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Oldham Expects Budget Conversations To Be “A Little Tougher” This Year

/ The Upper Cumberland's News Leader
Oldham Expects Budget Conversations To Be “A Little Tougher” This Year

A new semester opened on the Tech Campus Thursday and President Phil Oldham preparing his syllabus for the Tennessee Legislature.

Governor Bill Lee expected to release his budget plan for the 24-25 fiscal year in February. Oldham said sales tax revenues have been running a bit below estimates so far this fiscal year.

“I sort of anticipate this year to be a little tighter financially than maybe the past few,” Oldham said. “But Tennessee continues to be a very financially well-managed state and in a very enviable position among most of our peer states.”

“But, yeah, it probably will be a little tougher sled this year.”

The state prioritized K-12 education as well as a “generational” investment into the TCAT program statewide during the last budget cycle. Major building projects at universities across the state were not funded.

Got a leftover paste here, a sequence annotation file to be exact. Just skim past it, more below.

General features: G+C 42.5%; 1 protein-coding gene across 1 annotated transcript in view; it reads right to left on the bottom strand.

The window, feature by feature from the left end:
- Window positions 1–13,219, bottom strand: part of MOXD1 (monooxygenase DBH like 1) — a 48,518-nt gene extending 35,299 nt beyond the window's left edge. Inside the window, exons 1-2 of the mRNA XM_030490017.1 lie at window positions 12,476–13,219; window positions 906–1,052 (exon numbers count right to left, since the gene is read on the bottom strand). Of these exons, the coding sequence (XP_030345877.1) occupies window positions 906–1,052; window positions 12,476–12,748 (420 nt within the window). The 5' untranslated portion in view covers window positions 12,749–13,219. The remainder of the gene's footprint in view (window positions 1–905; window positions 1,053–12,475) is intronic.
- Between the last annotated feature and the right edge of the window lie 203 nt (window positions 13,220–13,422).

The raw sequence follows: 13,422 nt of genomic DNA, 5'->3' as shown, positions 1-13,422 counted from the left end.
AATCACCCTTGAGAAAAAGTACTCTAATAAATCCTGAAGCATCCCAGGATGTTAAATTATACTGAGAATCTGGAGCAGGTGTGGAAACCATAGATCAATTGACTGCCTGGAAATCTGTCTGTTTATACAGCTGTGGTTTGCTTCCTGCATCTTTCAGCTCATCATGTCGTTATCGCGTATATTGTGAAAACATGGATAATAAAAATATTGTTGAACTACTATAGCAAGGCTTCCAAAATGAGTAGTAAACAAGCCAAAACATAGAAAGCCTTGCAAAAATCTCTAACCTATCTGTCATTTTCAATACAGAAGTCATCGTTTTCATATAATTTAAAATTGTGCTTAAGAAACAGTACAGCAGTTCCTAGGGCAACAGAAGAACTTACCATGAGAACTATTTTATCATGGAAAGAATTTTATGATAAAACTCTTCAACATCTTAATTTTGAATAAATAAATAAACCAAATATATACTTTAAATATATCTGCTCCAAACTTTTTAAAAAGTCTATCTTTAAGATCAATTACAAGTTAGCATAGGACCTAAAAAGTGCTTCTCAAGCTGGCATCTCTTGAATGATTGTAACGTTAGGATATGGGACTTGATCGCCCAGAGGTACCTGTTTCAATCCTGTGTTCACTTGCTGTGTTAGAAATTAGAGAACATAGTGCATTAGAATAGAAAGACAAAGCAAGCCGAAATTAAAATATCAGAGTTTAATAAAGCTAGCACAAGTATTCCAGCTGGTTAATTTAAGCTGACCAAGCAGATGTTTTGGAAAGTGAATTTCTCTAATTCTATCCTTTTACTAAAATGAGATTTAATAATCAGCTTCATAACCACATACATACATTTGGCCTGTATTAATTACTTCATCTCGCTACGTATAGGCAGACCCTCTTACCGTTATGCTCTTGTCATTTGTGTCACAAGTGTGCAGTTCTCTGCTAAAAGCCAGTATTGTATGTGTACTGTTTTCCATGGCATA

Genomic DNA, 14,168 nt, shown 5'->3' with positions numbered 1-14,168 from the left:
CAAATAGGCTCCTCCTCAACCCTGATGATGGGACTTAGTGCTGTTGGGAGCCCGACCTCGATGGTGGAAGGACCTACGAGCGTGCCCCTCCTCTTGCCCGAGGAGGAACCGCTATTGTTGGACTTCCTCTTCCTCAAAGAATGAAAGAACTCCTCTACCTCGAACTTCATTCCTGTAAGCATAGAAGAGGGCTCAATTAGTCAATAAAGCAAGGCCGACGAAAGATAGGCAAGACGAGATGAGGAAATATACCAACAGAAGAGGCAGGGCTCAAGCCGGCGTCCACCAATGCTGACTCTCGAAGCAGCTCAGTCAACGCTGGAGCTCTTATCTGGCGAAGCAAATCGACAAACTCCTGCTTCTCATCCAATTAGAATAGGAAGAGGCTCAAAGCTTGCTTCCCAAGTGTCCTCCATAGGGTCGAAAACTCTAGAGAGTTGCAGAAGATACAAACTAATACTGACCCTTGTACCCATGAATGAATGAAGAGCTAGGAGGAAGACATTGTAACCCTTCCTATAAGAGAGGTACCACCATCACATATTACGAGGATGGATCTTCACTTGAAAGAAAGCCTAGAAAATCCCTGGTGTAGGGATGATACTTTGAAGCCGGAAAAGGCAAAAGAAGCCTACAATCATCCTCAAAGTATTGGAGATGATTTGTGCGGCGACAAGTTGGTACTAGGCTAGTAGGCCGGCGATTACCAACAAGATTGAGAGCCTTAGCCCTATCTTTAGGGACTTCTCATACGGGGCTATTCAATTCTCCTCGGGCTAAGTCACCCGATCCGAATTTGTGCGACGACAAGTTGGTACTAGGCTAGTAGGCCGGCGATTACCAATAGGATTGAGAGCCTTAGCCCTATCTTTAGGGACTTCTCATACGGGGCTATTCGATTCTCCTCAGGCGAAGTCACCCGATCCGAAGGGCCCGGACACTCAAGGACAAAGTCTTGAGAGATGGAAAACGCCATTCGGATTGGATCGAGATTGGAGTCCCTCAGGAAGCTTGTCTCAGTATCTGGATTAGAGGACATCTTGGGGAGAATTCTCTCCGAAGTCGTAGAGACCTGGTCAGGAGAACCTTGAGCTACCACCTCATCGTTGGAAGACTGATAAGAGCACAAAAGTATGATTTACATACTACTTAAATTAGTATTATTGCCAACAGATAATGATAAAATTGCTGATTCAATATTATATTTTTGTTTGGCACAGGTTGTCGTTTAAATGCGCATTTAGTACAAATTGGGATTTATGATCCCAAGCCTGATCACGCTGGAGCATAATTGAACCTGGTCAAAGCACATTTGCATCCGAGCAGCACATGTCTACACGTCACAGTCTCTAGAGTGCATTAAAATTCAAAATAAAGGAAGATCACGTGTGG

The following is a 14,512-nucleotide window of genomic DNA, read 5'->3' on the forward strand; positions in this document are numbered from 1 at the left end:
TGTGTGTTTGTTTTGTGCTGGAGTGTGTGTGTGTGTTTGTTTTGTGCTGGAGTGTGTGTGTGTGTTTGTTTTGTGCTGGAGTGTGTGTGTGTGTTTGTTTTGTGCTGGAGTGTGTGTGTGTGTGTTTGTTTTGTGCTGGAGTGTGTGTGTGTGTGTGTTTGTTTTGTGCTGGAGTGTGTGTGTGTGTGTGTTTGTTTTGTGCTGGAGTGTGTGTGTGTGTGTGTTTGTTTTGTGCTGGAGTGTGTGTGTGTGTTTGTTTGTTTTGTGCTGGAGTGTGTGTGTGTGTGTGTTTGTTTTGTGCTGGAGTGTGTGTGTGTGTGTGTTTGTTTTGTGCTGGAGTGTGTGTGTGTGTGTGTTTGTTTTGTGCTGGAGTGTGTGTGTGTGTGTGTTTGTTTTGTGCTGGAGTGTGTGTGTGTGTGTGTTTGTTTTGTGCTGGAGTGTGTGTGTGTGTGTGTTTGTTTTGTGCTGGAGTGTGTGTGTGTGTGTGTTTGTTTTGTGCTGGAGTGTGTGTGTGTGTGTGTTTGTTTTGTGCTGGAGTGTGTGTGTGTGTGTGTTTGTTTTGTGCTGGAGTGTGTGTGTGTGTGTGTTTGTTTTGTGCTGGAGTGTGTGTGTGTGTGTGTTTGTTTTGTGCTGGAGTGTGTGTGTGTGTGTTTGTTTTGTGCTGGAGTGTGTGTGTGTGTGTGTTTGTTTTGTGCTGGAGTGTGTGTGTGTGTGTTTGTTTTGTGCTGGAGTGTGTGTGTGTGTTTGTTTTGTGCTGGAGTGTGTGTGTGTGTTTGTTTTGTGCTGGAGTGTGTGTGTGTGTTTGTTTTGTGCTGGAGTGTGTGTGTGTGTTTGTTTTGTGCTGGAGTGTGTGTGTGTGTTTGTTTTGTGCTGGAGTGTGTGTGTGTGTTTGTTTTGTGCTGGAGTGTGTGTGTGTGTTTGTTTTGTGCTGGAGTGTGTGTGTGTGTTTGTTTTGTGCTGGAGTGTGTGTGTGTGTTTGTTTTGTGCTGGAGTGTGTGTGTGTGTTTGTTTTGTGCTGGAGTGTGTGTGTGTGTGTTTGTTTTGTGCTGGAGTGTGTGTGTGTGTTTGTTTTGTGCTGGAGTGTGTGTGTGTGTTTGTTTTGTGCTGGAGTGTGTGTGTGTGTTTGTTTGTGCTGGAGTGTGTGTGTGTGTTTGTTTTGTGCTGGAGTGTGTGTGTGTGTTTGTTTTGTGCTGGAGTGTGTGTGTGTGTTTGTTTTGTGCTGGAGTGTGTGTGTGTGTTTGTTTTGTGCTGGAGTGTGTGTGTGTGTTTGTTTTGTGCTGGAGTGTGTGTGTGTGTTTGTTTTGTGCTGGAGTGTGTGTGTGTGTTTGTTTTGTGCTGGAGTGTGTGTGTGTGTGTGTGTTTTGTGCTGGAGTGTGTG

Oldham said Tech has a number of building projects underway, but the ongoing maintenance is just as much a priority.

“To be able to maintain the campus in a good fiscal shape is very important,” Oldham said. “And every year we aren’t able to reach that kind of milestone, then we fall further.”

During the last Board of Trustees meeting, officials talked about the work that had been doing on the physical plant in the last several years, trying to catch up from budget cuts during the late 2000s recession. The Tennessee Higher Education Commission asked for $251 million in capital maintenance across all the campuses statewide.

Oldham said he would appreciative legislative support of the cost increases on the new building projects cause by inflation. “Some assistance with those is a pretty high priority,” Oldham said.

The Governor held budget hearings with all state departments in November. THEC included a new $90 million classroom building for Tennessee Tech’s College of Arts and Sciences in its priorities for the new budget year, ranking the facility fifth.

“The leadership we’ve had in Nashville has been very supportive of higher ed and placed that as a priority most years, and so we’ve certainly benefited from that,” Oldham said. “And I expect that they’ll be able to give us all the support that’s possible this year as well.”


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